Regular readers will know that I've been on a campaign for a few years now to try to make Google Chrome better.
I've been tweaking settings, streamlining the installation, installing extensions, deleting extensions, and I even paid for a service to try to make it more usable.
The results were mixed, to say the least.
What I needed was something that basically allowed me to use Google Chrome the way I was already using it -- basically piling a bunch of tabs into it and adding more and more on top until I decided to declare tab bankruptcy -- without eating up system resources.
It seemed like I was chasing a unicorn.
Then I installed a browser extension called Auto Tab Discard and began testing that. This is an interesting plugin because it suspends tabs that you're not using to free up system resources and then reanimates them when you switch back to them.
And things got better.
A lot better.
But I was still using Google Chrome quite tentatively. I was holding back from using it flat out.
So, for the last four months, I switched back to Google Chrome as my daily driver and used it as hard as I could.
No holding back.
This seems like the only way to find out if I made Google Chrome a lot better or much worse.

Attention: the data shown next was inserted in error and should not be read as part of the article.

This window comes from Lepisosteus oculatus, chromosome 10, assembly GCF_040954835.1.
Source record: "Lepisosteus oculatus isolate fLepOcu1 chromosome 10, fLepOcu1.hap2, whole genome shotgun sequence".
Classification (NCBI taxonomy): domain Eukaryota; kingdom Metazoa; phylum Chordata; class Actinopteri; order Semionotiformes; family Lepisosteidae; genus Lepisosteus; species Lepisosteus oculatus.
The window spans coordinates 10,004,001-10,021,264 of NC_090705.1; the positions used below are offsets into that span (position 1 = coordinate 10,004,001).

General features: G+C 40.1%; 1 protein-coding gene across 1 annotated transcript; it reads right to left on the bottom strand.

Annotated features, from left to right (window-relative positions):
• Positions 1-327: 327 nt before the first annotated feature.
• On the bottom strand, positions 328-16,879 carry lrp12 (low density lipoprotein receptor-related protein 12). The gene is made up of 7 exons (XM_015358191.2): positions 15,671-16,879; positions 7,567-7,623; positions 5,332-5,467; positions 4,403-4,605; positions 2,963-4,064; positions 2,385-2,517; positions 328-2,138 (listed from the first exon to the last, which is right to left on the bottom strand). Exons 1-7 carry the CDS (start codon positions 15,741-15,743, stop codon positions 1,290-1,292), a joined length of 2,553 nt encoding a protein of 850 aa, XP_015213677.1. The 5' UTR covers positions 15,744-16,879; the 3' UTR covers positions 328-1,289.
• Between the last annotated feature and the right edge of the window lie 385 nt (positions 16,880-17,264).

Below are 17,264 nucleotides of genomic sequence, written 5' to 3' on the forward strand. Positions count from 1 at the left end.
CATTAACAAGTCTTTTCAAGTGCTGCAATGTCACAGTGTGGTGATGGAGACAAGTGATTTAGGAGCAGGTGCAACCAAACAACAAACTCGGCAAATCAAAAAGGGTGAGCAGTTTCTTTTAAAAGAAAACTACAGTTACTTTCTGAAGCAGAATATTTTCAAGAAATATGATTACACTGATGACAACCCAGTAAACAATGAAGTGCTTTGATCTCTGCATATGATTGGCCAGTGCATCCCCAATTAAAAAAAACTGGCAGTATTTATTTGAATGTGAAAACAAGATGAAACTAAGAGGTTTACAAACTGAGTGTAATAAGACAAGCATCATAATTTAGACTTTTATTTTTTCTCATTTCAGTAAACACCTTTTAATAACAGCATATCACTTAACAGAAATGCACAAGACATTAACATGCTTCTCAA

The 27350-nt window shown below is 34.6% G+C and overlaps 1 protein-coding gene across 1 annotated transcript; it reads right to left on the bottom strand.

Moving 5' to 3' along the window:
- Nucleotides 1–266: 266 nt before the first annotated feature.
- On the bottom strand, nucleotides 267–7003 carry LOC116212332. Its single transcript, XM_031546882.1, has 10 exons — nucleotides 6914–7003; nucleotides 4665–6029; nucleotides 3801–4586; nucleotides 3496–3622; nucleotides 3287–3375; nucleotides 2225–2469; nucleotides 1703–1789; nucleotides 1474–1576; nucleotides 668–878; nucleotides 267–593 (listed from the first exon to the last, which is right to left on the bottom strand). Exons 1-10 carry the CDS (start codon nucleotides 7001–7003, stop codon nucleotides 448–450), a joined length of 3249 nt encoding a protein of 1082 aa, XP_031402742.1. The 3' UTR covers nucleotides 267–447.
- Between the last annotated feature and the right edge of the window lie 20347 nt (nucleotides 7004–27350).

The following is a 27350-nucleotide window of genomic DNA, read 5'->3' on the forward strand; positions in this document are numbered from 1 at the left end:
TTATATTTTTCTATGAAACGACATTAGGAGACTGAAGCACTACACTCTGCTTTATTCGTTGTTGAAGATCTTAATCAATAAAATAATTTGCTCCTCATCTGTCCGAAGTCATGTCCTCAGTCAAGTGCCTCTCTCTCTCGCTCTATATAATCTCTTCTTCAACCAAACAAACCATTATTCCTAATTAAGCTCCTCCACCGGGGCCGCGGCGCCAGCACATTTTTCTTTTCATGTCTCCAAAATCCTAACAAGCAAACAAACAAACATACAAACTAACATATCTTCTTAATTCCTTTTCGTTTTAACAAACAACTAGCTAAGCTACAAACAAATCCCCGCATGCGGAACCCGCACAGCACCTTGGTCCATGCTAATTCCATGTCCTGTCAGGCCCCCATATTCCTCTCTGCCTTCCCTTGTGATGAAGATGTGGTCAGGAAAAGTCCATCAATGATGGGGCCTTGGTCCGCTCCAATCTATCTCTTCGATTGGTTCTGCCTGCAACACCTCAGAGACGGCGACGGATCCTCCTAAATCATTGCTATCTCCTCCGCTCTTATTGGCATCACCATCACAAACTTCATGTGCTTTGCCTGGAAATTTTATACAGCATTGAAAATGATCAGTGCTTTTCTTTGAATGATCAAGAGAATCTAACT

Well, with that time under my belt, it's time for a debrief.
How does Auto Tab Discard work when you really push the browser?
Right now, I'm running a couple of instances of Google Chrome, both with several dozen tabs open. I can see from the modified icon that Auto Tab Discard adds to tabs that most of them are sleeping, and as such, are consuming the bare minimum of resources.
Despite having several dozen tabs open, the system feels like I only have a couple open.
This is good.
But that about the downsides?
If you're regularly switching to tabs that are suspended, there's a bit of a delay as they are reanimated. The faster your connection to the internet, the smoother this reanimation feels.
With tabs that I regularly use, a way around this (that avoids having to add specific rules to the extension is to pin that specific tab (right-click on the tab and select Pin) so that it won't be automatically suspended by the extension.
It's a trade-off between speed and system resources. This extension makes it clear just how aggressively tuned for speed and performance Google Chrome is and the amount of system resources it takes to accomplish this trick.
As far as things like reliability and startup times for the browser go, it doesn't feel to me like Auto Tab Discard has had any negative effects at all. Google Chrome's startup times and reliability are just as good as without the extension.
So, yes, Auto Tab Discard does make a massive difference to how Google Chrome feels, even under crazy heavy loads. It doesn't have a negative impact on reliability and startup performance, but it can create little bottlenecks if you are continually switching between suspended tabs (but you can quite easily work around this).
So, I highly recommend all Google Chrome users -- both heavy users and not -- to give it a go. It's free, easy to install and uninstall, and based on my testing, it's almost all upsides, with just a few slight downsides.
Download Auto Tab Discard for free from the Chrome Web Store for Google Chrome and other Chromium-based browsers.